Having a comprehensive understanding of what is happening at the location of the alarm provides critical context for operational success. The fast adoption of Internet of Things (IoT) devices, including sensors, cameras, virtual assistants, etc. has significantly improved situational awareness.

Response Preparedness to Verified Alarms
Receiving confirmation of the legitimacy of an alarm will automatically queue the alarm with higher priority and give police officers valuable information to respond safely and effectively. 

Apprehension Potential and False Alarms
The points mentioned above will consequently lead to more apprehensions and fewer false alarms, increasing customer satisfaction and the value of professional security monitoring services.

A Standard Way to Use Private Response
Now that there will be an easy way to easily prioritize intrusion alarms, there will also be a way to decide who or what responds to a given alarm. As an example, Level 1 alarms could result in a private guard response, but Level 2 or above could result in a public safety department being dispatched.

The alarm validation standard helps to standardize processes, increase safety, and reduce false alarms.

Alarm Priority Levels
Level 4 – Confirmed Threat to Life
A call for service with visible, audible, eyewitness, or analytical data confirming a threat to life, making this the highest priority alarm level.

Examples include: A Specialist or data analytics observed potential life-threatening language, sounds, or physical altercation or an authorized user confirmed or perceived a threat to life, such as seeing or hearing weapons.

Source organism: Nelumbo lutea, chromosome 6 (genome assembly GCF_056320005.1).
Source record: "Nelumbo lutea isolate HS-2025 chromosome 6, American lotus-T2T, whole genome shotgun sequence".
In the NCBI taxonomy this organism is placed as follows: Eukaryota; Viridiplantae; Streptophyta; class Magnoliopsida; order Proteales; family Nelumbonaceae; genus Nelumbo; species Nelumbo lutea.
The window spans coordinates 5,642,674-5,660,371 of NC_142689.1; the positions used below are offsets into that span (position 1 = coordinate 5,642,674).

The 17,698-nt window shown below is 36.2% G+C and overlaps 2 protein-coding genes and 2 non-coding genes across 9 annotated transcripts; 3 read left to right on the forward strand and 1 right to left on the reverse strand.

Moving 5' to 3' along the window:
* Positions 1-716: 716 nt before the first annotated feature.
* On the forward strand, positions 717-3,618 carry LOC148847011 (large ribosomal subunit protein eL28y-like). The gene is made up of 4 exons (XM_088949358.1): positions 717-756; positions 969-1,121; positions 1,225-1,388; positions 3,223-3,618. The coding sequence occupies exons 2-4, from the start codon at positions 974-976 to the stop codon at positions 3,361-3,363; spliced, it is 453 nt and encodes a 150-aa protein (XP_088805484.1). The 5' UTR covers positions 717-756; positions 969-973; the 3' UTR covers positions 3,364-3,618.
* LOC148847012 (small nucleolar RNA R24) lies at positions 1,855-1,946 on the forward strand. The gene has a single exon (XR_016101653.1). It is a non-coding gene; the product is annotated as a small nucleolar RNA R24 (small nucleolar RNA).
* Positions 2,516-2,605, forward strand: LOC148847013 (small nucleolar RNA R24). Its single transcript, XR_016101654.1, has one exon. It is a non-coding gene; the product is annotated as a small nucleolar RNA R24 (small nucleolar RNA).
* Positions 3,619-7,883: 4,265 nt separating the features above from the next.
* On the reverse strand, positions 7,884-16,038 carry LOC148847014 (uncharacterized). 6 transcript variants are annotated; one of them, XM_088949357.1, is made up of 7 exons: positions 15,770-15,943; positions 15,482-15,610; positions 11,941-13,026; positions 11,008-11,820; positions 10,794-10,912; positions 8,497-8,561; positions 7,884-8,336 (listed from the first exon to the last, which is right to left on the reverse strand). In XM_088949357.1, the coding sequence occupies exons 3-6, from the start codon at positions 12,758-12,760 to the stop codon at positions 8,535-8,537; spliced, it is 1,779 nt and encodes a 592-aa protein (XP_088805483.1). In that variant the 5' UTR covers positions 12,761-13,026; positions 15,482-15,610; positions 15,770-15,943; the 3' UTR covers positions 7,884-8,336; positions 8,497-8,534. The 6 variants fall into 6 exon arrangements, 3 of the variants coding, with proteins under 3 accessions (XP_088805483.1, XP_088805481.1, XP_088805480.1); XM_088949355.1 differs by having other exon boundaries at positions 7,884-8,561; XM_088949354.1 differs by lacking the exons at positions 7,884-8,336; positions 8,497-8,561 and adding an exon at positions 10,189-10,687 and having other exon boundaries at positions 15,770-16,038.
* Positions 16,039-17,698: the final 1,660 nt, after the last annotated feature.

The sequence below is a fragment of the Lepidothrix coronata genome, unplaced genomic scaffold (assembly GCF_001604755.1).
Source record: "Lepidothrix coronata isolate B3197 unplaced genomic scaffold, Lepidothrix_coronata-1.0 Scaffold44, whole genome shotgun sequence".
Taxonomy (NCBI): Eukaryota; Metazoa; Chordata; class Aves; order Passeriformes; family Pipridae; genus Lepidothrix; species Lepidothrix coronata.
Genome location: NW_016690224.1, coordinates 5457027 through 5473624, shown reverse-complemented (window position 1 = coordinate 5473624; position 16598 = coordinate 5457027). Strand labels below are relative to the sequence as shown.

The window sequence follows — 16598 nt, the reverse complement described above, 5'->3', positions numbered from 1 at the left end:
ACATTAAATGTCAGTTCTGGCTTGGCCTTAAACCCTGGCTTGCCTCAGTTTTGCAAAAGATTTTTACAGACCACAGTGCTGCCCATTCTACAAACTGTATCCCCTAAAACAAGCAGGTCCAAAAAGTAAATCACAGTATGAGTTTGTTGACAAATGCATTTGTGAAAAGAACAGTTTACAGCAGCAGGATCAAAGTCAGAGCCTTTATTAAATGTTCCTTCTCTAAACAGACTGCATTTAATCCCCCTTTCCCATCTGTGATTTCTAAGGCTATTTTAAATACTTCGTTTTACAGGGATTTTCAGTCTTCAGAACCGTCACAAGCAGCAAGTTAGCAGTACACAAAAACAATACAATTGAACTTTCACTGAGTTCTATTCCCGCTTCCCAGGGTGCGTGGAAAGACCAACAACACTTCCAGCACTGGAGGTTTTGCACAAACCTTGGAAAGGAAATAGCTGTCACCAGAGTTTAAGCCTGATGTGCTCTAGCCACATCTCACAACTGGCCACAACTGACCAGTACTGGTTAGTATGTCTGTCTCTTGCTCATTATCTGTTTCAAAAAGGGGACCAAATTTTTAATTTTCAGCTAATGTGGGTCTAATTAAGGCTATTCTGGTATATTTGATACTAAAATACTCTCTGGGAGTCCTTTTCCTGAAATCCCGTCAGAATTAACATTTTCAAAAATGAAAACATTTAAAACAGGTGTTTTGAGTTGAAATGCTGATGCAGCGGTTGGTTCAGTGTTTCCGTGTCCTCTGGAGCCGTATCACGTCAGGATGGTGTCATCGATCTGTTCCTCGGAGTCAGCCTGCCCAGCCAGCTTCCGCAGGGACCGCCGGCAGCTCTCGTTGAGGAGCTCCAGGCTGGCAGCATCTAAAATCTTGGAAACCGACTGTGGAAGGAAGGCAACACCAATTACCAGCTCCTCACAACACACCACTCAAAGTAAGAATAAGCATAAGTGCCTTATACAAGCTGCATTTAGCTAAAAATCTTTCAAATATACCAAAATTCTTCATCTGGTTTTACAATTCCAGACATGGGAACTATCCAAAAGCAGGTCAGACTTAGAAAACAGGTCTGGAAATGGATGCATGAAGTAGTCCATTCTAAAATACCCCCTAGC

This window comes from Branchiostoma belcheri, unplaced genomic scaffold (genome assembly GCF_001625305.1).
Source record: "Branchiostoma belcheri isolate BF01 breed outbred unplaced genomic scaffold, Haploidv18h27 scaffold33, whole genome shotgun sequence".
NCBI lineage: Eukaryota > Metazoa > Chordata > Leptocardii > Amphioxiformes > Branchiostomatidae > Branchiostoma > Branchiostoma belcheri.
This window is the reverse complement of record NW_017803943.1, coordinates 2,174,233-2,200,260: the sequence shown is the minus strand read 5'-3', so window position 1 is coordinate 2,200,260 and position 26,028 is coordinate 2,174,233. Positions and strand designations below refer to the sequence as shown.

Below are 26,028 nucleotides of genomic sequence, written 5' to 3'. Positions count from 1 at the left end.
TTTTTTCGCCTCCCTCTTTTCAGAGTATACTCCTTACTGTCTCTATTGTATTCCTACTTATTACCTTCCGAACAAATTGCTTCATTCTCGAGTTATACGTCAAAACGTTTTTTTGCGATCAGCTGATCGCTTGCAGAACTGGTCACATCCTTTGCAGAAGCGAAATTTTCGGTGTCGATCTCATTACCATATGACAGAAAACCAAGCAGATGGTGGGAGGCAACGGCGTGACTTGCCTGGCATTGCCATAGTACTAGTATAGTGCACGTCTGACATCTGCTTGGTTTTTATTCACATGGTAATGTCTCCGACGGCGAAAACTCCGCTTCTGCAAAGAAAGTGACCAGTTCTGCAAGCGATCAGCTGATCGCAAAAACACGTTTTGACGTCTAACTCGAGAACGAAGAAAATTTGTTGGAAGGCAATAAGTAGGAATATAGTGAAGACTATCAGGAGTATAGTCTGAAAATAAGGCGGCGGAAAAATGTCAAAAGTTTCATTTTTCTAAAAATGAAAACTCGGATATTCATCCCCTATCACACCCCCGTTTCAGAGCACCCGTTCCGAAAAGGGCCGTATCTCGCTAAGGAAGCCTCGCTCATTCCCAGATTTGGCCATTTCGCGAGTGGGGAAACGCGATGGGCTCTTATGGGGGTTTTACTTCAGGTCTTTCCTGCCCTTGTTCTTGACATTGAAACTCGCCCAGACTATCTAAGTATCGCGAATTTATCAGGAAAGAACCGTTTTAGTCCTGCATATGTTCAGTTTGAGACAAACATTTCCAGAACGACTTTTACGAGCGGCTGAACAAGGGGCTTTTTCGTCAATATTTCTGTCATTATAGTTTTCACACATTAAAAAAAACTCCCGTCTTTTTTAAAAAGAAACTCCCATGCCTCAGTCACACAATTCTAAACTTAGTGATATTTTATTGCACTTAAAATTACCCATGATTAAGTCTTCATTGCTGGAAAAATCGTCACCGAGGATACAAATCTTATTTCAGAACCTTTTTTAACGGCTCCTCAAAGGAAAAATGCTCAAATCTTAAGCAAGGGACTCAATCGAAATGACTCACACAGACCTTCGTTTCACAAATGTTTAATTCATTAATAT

Level 3 – Confirmed Threat to Property
A call for service with visible, audible, eyewitness, or analytical data confirming a threat to property.

Examples include: A Specialist or data analytics observed broken glass or structural damage, or detected, heard, or confirmed obvious/likely criminal activity.

Level 2 – High Probability of Threat
A call for service with proof or high probability of human presence with unknown intent at the alarm site.

Examples include: Video or audio of human activity on premises that cannot be validated or authorized to be onsite, open/close/cancel/bypass signal by unauthorized user code, manual fire pull/emergency signal, data analytics that indicate high probability of human activity, presence detection technology that determine device (e.g., cell phone, Bluetooth) is onsite.

Level 1 – Default Category
A call for service with little information, just a signal received from a traditional binary sensor.

Level 0 – No Call for Service to ECC/PSAPs
Information that can determine that no call is needed includes: A verbal confirmation from the contact list, an open/close/cancel signal, analytical data indicating no threat is present, or a message from the customer-facing app, such as MySecurity Account, indicating there is no emergency. 

To learn more about the AVS Scoring Process, please refer to the Manual Process Flowcharts on pages 6-7 of the
TMA-AVS-01 publication.